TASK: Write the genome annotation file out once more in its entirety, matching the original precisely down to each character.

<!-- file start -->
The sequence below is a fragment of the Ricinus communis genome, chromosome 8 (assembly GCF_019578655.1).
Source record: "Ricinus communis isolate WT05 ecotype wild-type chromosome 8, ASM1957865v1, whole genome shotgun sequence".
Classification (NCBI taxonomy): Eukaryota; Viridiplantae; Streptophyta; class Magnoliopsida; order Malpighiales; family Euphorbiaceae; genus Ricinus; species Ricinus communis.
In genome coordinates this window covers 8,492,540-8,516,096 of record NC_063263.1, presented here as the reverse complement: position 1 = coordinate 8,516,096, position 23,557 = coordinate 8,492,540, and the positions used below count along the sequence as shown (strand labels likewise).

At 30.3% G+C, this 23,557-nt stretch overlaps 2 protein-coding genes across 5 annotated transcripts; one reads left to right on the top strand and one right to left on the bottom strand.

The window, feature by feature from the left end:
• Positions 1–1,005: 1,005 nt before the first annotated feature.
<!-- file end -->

The sequence below is a fragment of the Ricinus communis genome, chromosome 8 (assembly GCF_019578655.1).
Source record: "Ricinus communis isolate WT05 ecotype wild-type chromosome 8, ASM1957865v1, whole genome shotgun sequence".
Classification (NCBI taxonomy): Eukaryota; Viridiplantae; Streptophyta; class Magnoliopsida; order Malpighiales; family Euphorbiaceae; genus Ricinus; species Ricinus communis.
In genome coordinates this window covers 8,492,540-8,516,096 of record NC_063263.1, presented here as the reverse complement: position 1 = coordinate 8,516,096, position 23,557 = coordinate 8,492,540, and the positions used below count along the sequence as shown (strand labels likewise).

At 30.3% G+C, this 23,557-nt stretch overlaps 2 protein-coding genes across 5 annotated transcripts; one reads left to right on the top strand and one right to left on the bottom strand.

The window, feature by feature from the left end:
• Positions 1–1,005: 1,005 nt before the first annotated feature.